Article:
Secondly, I also wish to speculate that the Maedas may represent an example (or an archetype?) of the kind of people Tenrikyo missionaries (or anyone else who is seeking to spread the faith) tend to encounter in their nioigake effort. That is, from my limited experience, I find that a number of people who happen show initial interest in Tenrikyo consider themselves deeply spiritual and have dabbled in or studied other faiths to some considerable degree. Although we may try to engage with them to the best of our ability, we find that their interest proves to be fleeting. Once their interest wanes, we often don’t hear from them ever again. If we ever find ourselves repeatedly going through similar experiences with others, our narrow human propensity to judge others as either good or bad candidates for conversion begins to get the better of us.
From a narrow human perspective, Tatsu would not necessarily be an ideal candidate for conversion. Consider this: the fact that Tatsu was born a daughter of a shrine priest (possibly Sumiyoshi Shrine itself?) and that she was considered a living embodiment of “Myojin-sama” would make most people think: “Ah, she’s too involved in the faith she grew up with. She wouldn’t bother with Tenrikyo.” Such thinking can even be justified when we see the end result which Anecdotes 13 does not provide, in which Tatsu began to give revelations herself, which estranged her from the very people she introduced the faith to.
Nevertheless, probably because of the divine insight that she had being the Shrine of God, Oyasama did not make such shallow distinctions. The Maedas sowed seeds as Oyasama said they would. Had Oyasama made such shallow distinctions or if the Maedas had not sown the seeds she had anticipated that they would, Tenrikyo would be close to one-thirds smaller today. (And I wouldn’t have been born at all.)
Therefore, I imagine the central lesson of this particular story is: because we can never fully anticipate the results of any nioigake effort, followers who decide to make such a conscious effort to spread the faith ought to feel encouraged do so at every available opportunity with utmost commitment and care. From a faith-based standpoint, it can be argued that the manner in which the faith will be transmitted and the places where its buds sprout is ultimately beyond human power. Consider the following passage from Scripture:
You say: “I sprinkled the fragrance. I spread the teachings there.” This may be one way of looking at it, but remember that the teachings could only be conveyed because God was waiting there for you to convey them.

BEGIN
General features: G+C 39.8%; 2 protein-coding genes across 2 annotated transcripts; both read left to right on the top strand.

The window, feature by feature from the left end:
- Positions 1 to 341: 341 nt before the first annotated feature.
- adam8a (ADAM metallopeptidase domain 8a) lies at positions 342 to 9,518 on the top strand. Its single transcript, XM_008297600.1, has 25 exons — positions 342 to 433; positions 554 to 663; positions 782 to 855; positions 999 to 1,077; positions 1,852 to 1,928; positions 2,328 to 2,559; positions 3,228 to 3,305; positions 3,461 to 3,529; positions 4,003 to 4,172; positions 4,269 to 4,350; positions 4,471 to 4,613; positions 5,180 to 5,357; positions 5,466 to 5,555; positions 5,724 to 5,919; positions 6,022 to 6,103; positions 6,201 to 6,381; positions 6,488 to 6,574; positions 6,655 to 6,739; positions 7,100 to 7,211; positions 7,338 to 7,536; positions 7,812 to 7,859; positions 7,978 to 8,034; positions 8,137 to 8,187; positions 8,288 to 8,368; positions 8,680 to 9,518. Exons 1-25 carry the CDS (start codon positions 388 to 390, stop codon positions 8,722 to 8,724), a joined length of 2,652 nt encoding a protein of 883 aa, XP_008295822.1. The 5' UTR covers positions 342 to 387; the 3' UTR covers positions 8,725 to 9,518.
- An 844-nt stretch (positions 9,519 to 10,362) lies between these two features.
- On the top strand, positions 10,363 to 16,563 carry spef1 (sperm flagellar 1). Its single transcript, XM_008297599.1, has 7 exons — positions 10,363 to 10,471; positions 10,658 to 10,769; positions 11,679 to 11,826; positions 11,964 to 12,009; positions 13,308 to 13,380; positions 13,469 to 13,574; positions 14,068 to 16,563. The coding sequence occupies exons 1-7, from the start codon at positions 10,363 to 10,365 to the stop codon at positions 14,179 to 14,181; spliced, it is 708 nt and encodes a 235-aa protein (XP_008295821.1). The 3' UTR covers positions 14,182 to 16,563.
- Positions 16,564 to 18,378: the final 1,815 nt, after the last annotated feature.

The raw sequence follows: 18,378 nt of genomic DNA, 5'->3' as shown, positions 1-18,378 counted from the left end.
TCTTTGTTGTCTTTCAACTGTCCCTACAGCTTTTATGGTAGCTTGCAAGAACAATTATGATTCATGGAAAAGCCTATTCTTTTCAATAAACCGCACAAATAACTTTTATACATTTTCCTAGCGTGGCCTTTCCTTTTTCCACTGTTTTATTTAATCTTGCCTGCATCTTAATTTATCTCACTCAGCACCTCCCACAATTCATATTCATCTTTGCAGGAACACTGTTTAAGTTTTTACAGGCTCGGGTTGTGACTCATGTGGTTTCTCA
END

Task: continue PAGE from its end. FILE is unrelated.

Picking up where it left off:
Osashizu, June 4, 1892, night
(An Anthology of Osashizu Translations, p. 211)
- Next installment in this series: 14. Dyeing
*Note: This post has been revised since its original publication.
- Horiuchi, Midori. 2000. “Tane o maku no ya de.” In Oyasama no oshie to gendai — Oyasama go-tanjō nihyaku nen kinen kyōgaku kōza shirīzu 1998 nen. Tenri: Tenri Daigaku Oyasato Kenkyūsho. pp. 107-121.
- Tenrikyo Church Headquarters. 1976. Anecdotes of Oyasama, the Foundress of Tenrikyo. Tenri: Tenrikyo Church Headquarters.
- Tenrikyō Dōyūsha, ed. 1995. Ikiru kotoba: Tenrikyō Oyasama (kyōso?) no oshie. Tenri: Tenrikyō Dōyūsha.
- Although Anryu is actually a section of Suminoe Ward of Osaka, I have translated Sawa’s note as it appears. ↩
- I wonder: Could this refer to a shrine (or the mausoleum) dedicated Emperor Shomu (Shomu Tenno)? I am not aware of such (or any) posthumous reputation of Emperor Shomu as a Kami. ↩
- This is certainly not the first time nor the last time in Anecdotes of Oyasama where Oyasama is described to have insight on something we would not expect her to have as an ordinary human being. (See Anecdotes 7 for one such early example.) ↩
- See “Mizuko Kuyo and Abortion in Contemporary Japan” by Hoshino Eiki and Takeda Dosho (In Religion and Society in Modern Japan: Selected Readings) and Helen Hardacre’s Marketing the Menacing Fetus in Japan for more on this phenomenon. ↩
- A publication from Tenrikyo Doyusha elaborates on Oyasama’s explanation that sowing seeds “means to go here and there and talk of Tenri-O,” as follows: “Seeds are the source of crops. The first step toward reaping a rich harvest is to sow seeds. The first step to fulfill the radiant life known as the Joyous Life in the world is to widely convey the teachings of God the Parent, Tenri-O-no-Mikoto, to others. We are taught that the sincerity of a single seed will, in the course of time, manifest as blessings returned ten thousandfold” (Ikiru kotoba, p. 83). ↩
- The two verses in question are:
A single word can be hinokishin. I simply sprinkle My fragrance around (Mikagura-uta 7:1).
From all over the world, carpenters are coming one after another. Sprinkle My fragrance on them! (Mikagura-uta 12:3) ↩
- These verses are as follows:
What do you think these loaches were? They were the very seeds of human beings (Ofudesaki 4:123)
I began human beings, taking a fish and a serpent as seed and seedbed (Ofudesaki 6:4).
Also refer to Koji Sato’s Omichi no jōshiki, pp. 278–293, for further discussion on how the metaphor tane/seed(s) is used in Tenrikyo. ↩
- See on Parts 14 and 15 (“A Miraculous Voyage 1 and 2”) of The Footsteps of Our Predecessors series for a story involving Kawachi Fukuzo, a member of the Shinjin-gumi Another notable early member of this fellowship was Unosuke Tosa (founder of Muya Daikyokai). The Shinjin-gumi eventually became the foundation of Nishi Shikyokai (now daikyokai), founded in 1892. ↩
- To explain how I got this number: I added all the grand church lineages of Ashitsu, Yamana, Heishin, Azuma, Kochi, Muya, and Nishi. Ultimately, 5,195 Tenrikyo kyokai (out of a total number of 17,141) can trace their existence to the Maedas’ efforts. ↩
You must log in to post a comment.